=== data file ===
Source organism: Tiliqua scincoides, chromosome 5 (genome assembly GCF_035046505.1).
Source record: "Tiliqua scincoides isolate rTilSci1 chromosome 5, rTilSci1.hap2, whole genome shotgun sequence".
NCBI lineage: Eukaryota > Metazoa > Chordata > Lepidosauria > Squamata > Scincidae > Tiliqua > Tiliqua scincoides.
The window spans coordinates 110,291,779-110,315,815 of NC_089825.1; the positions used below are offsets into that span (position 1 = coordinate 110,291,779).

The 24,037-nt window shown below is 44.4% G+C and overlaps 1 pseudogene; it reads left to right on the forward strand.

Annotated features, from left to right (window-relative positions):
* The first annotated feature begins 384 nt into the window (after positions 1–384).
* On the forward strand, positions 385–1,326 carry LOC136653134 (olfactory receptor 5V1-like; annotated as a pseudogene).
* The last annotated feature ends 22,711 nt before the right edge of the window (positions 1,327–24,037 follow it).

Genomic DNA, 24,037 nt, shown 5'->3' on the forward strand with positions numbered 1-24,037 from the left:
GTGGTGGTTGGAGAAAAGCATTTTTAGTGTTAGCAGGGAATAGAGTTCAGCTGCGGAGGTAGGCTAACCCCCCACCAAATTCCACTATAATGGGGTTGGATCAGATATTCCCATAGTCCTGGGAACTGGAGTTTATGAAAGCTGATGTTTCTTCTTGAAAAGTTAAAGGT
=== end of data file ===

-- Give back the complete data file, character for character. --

Source organism: Tiliqua scincoides, chromosome 5 (genome assembly GCF_035046505.1).
Source record: "Tiliqua scincoides isolate rTilSci1 chromosome 5, rTilSci1.hap2, whole genome shotgun sequence".
NCBI lineage: Eukaryota > Metazoa > Chordata > Lepidosauria > Squamata > Scincidae > Tiliqua > Tiliqua scincoides.
The window spans coordinates 110,291,779-110,315,815 of NC_089825.1; the positions used below are offsets into that span (position 1 = coordinate 110,291,779).

The 24,037-nt window shown below is 44.4% G+C and overlaps 1 pseudogene; it reads left to right on the forward strand.

Annotated features, from left to right (window-relative positions):
* The first annotated feature begins 384 nt into the window (after positions 1–384).
* On the forward strand, positions 385–1,326 carry LOC136653134 (olfactory receptor 5V1-like; annotated as a pseudogene).
* The last annotated feature ends 22,711 nt before the right edge of the window (positions 1,327–24,037 follow it).

Genomic DNA, 24,037 nt, shown 5'->3' on the forward strand with positions numbered 1-24,037 from the left:
GTGGTGGTTGGAGAAAAGCATTTTTAGTGTTAGCAGGGAATAGAGTTCAGCTGCGGAGGTAGGCTAACCCCCCACCAAATTCCACTATAATGGGGTTGGATCAGATATTCCCATAGTCCTGGGAACTGGAGTTTATGAAAGCTGATGTTTCTTCTTGAAAAGTTAAAGGT